First of all, I know I can manually configure the firewall through IPFW but I hope that the OS X firewall system has an option for this by default.

The problem I am currently having is that when I'm doing web development with Django I get a 'Do you want the application "python" to accept incoming netowrk connections?' every time I save a file within the project.

Note that I need Django to be available throughout the local network since I usually use multiple computers during development (i.e. IE box to test) so I cannot set it to localhost only.

Is there any way to have OS X remember this "Allow" permanently instead of asking every time I save a file?

1 Answer 1


The dialog is not coming from ipfw but from socketfilterfw, the OS X Application based firewall. That one is not port based, like ipfw but based on processes. If an application/script wants to bind a port the application firewall checks it's ruleset and subsequently asks the user if that should be allowed which is what you already see. If you allow this, the binary in question gets signed and is allowed access in the future without user interaction. If the binary changes, you get asked again.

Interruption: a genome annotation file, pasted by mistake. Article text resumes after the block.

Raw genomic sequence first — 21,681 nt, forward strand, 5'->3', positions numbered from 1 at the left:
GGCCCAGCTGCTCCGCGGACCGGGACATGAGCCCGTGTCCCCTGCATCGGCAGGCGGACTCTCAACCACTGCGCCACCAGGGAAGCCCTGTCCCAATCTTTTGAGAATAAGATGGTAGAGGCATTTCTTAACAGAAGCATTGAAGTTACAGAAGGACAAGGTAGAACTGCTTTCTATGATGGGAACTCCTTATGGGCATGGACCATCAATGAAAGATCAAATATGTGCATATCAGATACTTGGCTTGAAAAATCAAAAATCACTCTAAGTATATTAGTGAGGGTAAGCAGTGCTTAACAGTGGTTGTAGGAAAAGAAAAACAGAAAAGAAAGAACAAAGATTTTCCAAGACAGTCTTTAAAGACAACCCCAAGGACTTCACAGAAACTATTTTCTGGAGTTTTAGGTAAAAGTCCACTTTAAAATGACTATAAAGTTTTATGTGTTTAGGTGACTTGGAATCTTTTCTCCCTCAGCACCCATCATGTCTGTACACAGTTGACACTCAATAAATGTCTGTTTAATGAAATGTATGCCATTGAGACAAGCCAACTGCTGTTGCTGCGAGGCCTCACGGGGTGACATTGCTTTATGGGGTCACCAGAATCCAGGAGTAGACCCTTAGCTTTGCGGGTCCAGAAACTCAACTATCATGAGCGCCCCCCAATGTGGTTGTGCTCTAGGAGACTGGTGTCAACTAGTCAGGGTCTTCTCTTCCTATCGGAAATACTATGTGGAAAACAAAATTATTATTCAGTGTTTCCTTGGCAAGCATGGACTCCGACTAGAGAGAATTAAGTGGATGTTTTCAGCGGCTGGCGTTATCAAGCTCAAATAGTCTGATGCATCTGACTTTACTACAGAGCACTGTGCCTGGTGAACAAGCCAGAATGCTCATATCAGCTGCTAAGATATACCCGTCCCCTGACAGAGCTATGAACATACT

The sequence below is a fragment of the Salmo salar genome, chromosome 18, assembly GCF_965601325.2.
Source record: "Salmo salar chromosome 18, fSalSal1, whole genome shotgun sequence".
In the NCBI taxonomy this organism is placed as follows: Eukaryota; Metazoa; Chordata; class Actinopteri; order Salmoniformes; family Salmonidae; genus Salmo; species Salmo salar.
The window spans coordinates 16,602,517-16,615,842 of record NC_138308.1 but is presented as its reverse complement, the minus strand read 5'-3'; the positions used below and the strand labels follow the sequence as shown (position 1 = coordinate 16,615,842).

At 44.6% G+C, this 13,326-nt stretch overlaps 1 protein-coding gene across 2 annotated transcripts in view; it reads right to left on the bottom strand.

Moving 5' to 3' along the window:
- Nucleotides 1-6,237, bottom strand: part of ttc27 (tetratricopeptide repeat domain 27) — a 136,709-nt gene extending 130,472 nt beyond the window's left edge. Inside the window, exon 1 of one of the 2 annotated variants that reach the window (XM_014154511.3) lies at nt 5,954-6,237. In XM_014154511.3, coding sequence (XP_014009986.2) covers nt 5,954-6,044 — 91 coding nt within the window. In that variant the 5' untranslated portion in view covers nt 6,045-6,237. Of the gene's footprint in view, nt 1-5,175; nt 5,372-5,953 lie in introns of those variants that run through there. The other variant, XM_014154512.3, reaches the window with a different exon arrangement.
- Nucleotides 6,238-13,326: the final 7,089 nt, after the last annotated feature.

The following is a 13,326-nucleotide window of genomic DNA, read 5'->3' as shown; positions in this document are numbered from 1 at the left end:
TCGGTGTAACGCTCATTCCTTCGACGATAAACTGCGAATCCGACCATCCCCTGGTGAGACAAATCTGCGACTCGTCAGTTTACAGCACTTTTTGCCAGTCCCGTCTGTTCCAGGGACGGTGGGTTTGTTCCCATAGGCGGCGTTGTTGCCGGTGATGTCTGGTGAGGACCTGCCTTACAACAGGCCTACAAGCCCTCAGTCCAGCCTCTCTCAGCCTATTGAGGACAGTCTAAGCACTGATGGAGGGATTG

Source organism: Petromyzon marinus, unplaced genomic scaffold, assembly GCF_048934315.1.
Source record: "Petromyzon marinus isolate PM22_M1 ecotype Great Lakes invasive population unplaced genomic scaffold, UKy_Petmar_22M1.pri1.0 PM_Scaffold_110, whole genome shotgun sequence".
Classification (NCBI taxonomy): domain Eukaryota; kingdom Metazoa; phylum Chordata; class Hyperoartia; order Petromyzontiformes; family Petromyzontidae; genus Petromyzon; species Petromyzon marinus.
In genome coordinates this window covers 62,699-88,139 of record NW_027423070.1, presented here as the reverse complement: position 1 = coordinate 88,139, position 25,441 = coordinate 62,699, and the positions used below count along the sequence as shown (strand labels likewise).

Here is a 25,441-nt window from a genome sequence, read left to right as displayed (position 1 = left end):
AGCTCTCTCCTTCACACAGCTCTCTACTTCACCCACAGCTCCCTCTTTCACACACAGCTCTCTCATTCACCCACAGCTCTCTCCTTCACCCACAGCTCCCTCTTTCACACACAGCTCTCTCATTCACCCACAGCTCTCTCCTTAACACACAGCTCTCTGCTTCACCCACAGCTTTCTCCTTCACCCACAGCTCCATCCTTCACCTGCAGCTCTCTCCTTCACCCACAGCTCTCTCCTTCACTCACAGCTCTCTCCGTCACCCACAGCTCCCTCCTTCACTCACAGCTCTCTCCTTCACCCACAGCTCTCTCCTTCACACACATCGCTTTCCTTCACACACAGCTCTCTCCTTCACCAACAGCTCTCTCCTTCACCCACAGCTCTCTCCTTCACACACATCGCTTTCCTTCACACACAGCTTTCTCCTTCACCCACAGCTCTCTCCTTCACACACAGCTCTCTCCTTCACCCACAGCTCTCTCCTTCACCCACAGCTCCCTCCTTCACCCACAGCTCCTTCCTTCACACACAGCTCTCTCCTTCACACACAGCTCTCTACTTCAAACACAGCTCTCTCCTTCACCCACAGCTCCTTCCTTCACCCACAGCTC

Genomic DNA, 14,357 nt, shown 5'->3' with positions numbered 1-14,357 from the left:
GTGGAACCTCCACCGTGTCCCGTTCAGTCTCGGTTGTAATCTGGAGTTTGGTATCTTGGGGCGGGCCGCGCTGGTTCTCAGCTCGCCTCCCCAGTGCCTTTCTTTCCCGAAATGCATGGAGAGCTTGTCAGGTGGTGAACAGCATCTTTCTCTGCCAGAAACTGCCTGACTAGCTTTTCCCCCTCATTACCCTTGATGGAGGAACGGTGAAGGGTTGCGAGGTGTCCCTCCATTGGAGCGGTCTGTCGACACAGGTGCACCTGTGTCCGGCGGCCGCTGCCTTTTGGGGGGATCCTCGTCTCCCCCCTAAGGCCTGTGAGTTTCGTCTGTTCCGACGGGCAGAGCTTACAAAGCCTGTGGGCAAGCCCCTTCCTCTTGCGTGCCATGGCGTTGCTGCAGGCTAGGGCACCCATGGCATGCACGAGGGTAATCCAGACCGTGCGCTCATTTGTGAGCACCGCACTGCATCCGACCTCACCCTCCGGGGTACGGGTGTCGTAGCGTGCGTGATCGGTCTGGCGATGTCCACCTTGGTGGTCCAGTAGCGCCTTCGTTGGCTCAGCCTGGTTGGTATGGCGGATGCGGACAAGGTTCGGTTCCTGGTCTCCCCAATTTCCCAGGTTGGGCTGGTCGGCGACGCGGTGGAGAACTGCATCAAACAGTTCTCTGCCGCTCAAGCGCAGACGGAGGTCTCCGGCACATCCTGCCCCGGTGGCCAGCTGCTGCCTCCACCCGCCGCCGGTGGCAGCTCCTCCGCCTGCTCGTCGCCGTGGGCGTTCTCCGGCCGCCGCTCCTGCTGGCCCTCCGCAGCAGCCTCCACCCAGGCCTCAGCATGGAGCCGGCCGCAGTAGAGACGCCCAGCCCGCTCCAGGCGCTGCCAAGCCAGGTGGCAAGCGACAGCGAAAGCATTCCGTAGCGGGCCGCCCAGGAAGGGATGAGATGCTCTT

The only way to prevent getting asked is to turn off the app firewall which I do not recommend. Alternatively you could start signing each change of your python files which is likely to become annoying.

Sidenote: If you need a port based firewall as well you should be using pf (pf.conf(5), pfctl(8)) on Mountain-Lion as ipfw is deprecated.

  • The silly thing is that the binary itself (Python) does not get changed, only the files that are being loaded inside of Python. And that's on the same port/address/code with just an mtime change on one of the files. I will try if I can make pf go around the socketfilterfw to see if that helps. The other options are either annoying or insecure :(
    – Wolph
    Dec 13, 2012 at 9:49
  • Thank you very much for the help btw, this really helps in the search for a solution :)
    – Wolph
    Dec 13, 2012 at 9:50

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